Delaware Tribe

Variant name:

Dellawars

Description:

The Delaware Tribe, or Lenape Tribe, is a conglomeration of linguistically and culturally similar Native American groups that initially inhabited the mid-Atlantic region, including New Jersey, Pennsylvania, eastern Connecticut, and southeastern New York. The three main groups comprising the Delawares are the Munsees, Unamis, and Unalaqtgos. Several Delawares attended Moor’s Indian Charity School, including some of Wheelock’s earliest students. Because the Delawares were not a politically unified entity, contact with Europeans and subsequent conflict over land and trade proved especially devastating for them. During 17th-century battles over trade access, the Delawares found themselves in conflict with the Dutch and the English as well as with other Native American groups that wanted to trade with Europeans. By the time the Dutch left in the mid-17th century, the Delawares were tributaries of the Haudenosaunee (Iroquois). Scholars estimate that by 1750, through a combination of war and disease, the Delaware population had fallen by as much as 90 percent. Many Delawares responded to the situation by leaving. Some migrated west with Moravian missionaries; others joined different tribes, including the Cayugas in New York and the Stockbridge Mahicans in Massachusetts (who later migrated to Oneida territory, near Brothertown, NY, and from thence to Wisconsin). Still others migrated to Ohio and ended up in Kansas or Oklahoma as a result of American expansion. Those who stayed oversaw a century of complex treaty negotiation, including two of the more egregious instances of Native American dispossession: the infamous "walking treaty" between the Delawares and the colony of Philadelphia in 1686, and the American government's (unfulfilled) promise to give the Delawares their own fully-enfranchised state in the union for their support during the Revolution. The Delawares played an important role in the history of Moor’s Indian Charity School. John Brainerd, a Presbyterian missionary to the Delaware and a friend of Wheelock’s, sent Wheelock his first “planned” Native American students from among the Delawares in 1754. J. Brainerd also oversaw the establishment of a Christian Delaware settlement at Brotherton, New Jersey in 1758 (not to be confused with Brothertown in Oneida, New York).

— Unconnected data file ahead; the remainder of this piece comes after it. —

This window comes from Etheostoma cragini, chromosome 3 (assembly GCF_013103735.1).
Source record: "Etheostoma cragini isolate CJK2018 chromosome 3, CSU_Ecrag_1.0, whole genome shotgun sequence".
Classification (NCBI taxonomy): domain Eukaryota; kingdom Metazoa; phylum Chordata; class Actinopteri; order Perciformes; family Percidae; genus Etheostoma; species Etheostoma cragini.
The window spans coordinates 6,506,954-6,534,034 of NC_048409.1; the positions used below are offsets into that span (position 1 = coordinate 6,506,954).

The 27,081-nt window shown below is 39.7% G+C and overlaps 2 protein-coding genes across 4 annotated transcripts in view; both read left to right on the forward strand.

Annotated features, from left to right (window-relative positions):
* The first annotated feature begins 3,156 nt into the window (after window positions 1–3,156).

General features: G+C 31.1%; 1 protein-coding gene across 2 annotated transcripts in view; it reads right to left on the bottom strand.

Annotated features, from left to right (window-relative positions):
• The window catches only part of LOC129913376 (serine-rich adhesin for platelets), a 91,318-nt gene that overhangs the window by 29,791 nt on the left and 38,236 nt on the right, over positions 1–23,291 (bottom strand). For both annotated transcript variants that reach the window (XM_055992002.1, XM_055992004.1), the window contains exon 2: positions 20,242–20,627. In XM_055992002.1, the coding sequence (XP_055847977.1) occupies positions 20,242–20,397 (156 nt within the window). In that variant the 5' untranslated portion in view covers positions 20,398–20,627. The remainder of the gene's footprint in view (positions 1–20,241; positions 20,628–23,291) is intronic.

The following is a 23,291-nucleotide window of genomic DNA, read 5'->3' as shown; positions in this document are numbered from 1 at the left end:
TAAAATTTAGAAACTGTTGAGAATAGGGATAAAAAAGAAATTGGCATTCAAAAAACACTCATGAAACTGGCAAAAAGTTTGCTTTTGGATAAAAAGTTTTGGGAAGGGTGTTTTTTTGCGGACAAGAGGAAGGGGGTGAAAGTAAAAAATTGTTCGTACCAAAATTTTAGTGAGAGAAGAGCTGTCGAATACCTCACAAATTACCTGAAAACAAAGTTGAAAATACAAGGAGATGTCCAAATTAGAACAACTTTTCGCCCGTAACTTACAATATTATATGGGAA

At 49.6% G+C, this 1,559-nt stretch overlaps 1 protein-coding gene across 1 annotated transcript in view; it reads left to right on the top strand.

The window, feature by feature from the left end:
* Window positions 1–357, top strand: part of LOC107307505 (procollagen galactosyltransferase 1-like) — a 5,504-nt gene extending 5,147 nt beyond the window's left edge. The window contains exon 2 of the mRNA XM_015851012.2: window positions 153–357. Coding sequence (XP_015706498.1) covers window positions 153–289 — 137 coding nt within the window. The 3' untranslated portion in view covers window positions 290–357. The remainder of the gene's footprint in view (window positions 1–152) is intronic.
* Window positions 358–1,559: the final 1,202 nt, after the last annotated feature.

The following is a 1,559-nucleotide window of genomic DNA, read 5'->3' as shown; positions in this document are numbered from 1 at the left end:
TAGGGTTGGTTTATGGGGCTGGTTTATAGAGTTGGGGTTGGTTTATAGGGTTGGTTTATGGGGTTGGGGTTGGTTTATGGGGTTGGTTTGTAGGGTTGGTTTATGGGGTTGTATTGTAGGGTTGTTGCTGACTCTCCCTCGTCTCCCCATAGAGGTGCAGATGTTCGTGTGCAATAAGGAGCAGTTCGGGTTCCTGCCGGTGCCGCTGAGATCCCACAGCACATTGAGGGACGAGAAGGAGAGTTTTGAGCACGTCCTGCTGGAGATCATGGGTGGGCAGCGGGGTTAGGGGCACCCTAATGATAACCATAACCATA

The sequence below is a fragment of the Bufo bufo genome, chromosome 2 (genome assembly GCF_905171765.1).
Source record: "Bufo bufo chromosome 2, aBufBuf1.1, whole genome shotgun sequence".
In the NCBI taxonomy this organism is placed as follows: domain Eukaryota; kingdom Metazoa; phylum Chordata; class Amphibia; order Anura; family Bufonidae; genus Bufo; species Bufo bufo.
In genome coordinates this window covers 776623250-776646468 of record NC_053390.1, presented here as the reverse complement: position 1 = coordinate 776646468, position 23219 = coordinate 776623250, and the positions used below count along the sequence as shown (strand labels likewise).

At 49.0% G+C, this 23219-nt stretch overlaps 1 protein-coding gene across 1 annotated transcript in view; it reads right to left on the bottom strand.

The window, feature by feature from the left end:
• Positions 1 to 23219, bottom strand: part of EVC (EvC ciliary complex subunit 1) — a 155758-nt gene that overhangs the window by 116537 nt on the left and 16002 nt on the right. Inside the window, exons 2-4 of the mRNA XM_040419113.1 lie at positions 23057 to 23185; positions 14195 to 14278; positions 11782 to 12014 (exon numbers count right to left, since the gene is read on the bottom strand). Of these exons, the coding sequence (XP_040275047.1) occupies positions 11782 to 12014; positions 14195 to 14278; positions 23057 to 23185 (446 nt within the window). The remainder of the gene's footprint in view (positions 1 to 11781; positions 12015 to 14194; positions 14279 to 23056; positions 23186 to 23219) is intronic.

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Sources:

Brainerd, Thomas. The Life of John Brainerd, the Brother of David Brainerd, and his Successor as Missionary to the Indians of New Jersey. Philadelphia: Presbyterian Publication Committee, 1865. Hahn, Thomas Swiftwater (former chief of the Kansas Delaware Nation). “A Brief History of the Lenape-Delaware.” http://lenapedelawarehistory.net/mirror/briefhistory.htm Accessed 10/28/2013 Johansen, Bruce E and Pritzker, Barry M. (eds). "Lenápe." In Encyclopedia of American Indian History. Vol. 4. Santa Barbara, CA: ABC-CLIO 2008. 1247-1249. Accessed via Gale Virtual Reference Library 10/29/2013. Sultzman, Lee. “Delaware History.” In First Nations Histories. http://www.tolatsga.org/Compacts.html Accessed 10/28/2013.